• Tree Fruit Research and Extension Center, Wenatchee—Tree fruits: apples, pears, cherries; 215 acres. • Puyallup Research and Extension Center—Soils, turf, small fruit breeding, Christmas trees, organic crops, forages, ornamental vegetation, hardwood biofuels, and low impact development/storm water treatment; dairy waste management and anaerobic digesters for bio-energy production; 375 acres. • Northwestern Washington Research and Extension Center, Mt. Vernon— Small fruit and crops for maritime climates, potatoes, vegetables, flower bulbs, dry beans, and alfalfa; wheat for artisan bakeries, and barley for custom malting; 150+ acres.

Research Farms • Lind—Dryland wheat and barley; soil conservation and wind erosion research; 1,320 acres. • Othello—Irrigated potatoes, grain, corn, and forage research. • Pullman (Spillman and Cook Farms) and Central Ferry—Wheat, barley, peas, chickpeas, and lentils. • Vancouver—Raspberries. • Long Beach—Cranberries and oysters; partnership with the Pacific Coast Cranberry Research Foundation. • Vancouver, Mt. Vernon, Puyallup, Wenatchee, and Pullman—Organic tree fruit, vegetables, and grains.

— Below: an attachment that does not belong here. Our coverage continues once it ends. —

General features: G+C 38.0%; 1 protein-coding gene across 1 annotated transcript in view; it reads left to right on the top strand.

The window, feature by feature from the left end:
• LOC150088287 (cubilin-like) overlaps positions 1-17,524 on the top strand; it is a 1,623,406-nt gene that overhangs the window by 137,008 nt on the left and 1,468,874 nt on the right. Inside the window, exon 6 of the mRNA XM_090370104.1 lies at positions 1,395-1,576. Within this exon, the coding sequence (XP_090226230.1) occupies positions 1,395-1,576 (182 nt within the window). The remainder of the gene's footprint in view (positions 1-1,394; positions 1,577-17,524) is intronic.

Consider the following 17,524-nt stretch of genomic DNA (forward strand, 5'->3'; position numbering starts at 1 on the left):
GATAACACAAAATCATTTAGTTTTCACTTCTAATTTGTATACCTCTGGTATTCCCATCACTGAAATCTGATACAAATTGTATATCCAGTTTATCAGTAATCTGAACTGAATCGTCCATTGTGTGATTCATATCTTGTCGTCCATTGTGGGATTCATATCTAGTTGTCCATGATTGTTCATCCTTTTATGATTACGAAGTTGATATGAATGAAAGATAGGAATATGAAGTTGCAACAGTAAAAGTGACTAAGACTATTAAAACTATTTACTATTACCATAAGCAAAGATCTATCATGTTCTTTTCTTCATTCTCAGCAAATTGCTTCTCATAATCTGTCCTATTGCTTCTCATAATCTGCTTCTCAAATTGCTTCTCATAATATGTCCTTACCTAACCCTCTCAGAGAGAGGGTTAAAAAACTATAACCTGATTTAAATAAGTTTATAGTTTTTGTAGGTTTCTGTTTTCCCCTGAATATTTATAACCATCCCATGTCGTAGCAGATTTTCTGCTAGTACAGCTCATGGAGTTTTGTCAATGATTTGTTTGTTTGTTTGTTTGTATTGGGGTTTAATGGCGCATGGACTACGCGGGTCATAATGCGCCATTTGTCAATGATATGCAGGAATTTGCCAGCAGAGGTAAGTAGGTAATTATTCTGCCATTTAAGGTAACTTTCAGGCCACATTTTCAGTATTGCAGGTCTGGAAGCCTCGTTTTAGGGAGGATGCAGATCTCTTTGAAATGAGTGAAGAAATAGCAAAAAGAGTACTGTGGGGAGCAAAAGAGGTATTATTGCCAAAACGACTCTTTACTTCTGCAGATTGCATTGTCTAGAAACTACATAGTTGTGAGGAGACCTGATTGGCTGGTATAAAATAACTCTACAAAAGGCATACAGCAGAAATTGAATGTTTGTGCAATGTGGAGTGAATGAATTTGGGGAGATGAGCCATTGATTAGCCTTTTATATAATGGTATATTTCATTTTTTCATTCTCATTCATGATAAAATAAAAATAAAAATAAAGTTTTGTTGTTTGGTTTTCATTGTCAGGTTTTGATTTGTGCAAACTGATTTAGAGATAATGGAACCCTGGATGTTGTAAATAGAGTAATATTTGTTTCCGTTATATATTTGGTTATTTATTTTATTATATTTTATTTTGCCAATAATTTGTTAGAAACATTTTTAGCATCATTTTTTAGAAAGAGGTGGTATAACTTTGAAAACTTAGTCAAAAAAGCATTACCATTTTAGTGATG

“WA 38” is a new crimson apple variety currently in release. The variety was developed at the WSU Tree Fruit Research and Extension Center in Wenatchee from a cross of Enterprise and Honeycrisp.

• Emphasize plant sciences, genetics, genomics, horticultural systems, dryland production systems, sustainable and organic agriculture, water quality/climate change, healthy foods, biofuels and bioproducts, and the economics of agriculture, natural resources, and the environment. • Continue innovation in agricultural production and postharvest systems, plant and animal biotechnology, and agro-environmental science.